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Nicole Laramee

Nicole Laramee

Nicole LarameeNicole is a second-year Health Policy and Administration MPH student with a Global Health Concentration. A recipient of the Douglas Passaro Global Horizons Scholarship, Nicole traveled to Port-au-Prince, Haiti during the summer of 2016 to complete her university field practicum. Nicole’s main task, along with the help of a colleague from the University of Illinois and Chicago’s Liautaud Graduate School of Business, was to find a sustainable business scale-up model for a neighborhood-based disaster risk reduction (DRR) program that had begun its work in Haiti in 2012 – a collaboration of the University of Illinois at Chicago (UIC) School of Public Health, College of Business Administration, College of Medicine, and Center for Global Health.

Nicole was able to learn how to create a project plan and lead the conduction of an in-country partner assessment, the creation of formal business proposals, and the execution of multiple business presentations. She was also able to learn how to use differences in both culture and expertise in advantageous, efficient, and effective ways; learn the basics of the Haitian Creole language; and observe the conduction of a one-week community disaster risk reduction (DRR) training lead by GTRRID (Gwoup kap Travay pou Rediksyon Risk ak Dezas), UIC’s local, in-country disaster risk reduction training partners.


What about the Global Health Concentration at UIC made its greatest impact on you?

The Global Public Health Challenges course (IPHS 409) was a great course that provided me a solid foundation in both past and present global health issues while also challenging many of my preconceived notions about global public health and what it really means to be culturally competent and meaningfully involved in global health work.

In what ways did you prepare for your global practicum?

I did a lot of reading on Haiti in an attempt to gain proper insight into and context of Haiti’s complex (and honestly quite tragic) history and the factors responsible for where the country is and how it is functioning today. Mountains Beyond Mountains, The Uses of Haiti, and Farewell, Fred Voodoo are some great ones. I would also recommend to anyone either thinking about or preparing for global health work to read any article(s) by Paul Farmer in relation to poverty and global health, such as “Social Scientists and The New Tuberculosis” – he does a great job of relaying the important differences between the effects of poverty (as well as other large scale structural factors) and those of culture (and therefore cultural competence) and the trouble that results from mistaking the effects of one for those of the other.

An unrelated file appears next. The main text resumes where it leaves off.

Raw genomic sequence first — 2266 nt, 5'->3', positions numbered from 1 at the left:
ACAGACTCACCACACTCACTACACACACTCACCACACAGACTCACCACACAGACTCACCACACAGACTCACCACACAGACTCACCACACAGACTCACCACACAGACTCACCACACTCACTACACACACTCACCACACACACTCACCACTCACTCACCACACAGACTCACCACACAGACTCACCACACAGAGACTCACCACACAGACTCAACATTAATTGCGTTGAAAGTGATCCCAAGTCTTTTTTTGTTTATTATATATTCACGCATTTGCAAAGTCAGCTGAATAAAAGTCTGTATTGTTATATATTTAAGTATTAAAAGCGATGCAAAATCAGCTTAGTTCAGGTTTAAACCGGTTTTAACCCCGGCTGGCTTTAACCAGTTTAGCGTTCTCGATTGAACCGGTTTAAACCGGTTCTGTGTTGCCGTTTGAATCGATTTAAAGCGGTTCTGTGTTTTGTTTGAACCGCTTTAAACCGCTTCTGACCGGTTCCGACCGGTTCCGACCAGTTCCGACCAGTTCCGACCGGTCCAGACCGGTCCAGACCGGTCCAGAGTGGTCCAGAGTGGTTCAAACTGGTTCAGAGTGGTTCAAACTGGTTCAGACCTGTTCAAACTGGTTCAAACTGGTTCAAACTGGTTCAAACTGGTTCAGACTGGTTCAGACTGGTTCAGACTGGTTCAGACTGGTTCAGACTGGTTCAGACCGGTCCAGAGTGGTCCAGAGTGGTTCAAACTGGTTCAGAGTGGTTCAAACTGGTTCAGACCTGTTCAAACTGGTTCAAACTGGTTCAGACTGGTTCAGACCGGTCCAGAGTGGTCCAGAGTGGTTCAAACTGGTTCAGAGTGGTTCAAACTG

In addition to my background reading, I also took some time to learn the basics of French, one of two main languages spoken in Haiti and one of the languages by which Haitian Creole (the other main language spoken in Haiti) was heavily influenced. I also had the good fortune of being able to travel to Haiti on multiple occasions with my preceptor and architect behind the project, Dr. Janet Lin, to get my “feet wet” in certain aspects of the project and to meet those involved.

How did this experience prepare you for work in public health?

This experience allowed me to do just that – experience. It allowed me to really envelop myself in the culture and the context in which policy and business happen in-country and my colleague and I’s efforts were made more fruitful because of it. You cannot truly begin to understand a nation, nor develop sustainable programs that seek to improve the status quo, until you’ve experienced first-hand what that status quo is. An understanding of this will make me a more adept and effective health policy analyst.

In what ways did this experience enhance or change your career goals?

While I have numerous professional goals and interests that I would like to pursue within my lifetime, the goal which I am most passionate about and the one which I am most dedicated to both pursue and accomplish is that of writing global public health policies that will get better health care access, treatment, and education to resource-poor nations. My experience in Haiti has, without question, influenced this goal for the better by confirming my passion for global health work, enhancing my leadership capabilities, and by providing me with an increased sense of cross-cultural understanding and humility that I could not have acquired back home.

What advice would you give to current global health students?

If you are on the fence about doing your field practicum abroad – do it! An experience in global health will equip you with skills that are simply not possible to acquire domestically. And be flexible! Tis the nature of global health work for plans to change and change often – be able to roll with the punches. Flexibility is a great skill to have and something good will always come out of it!

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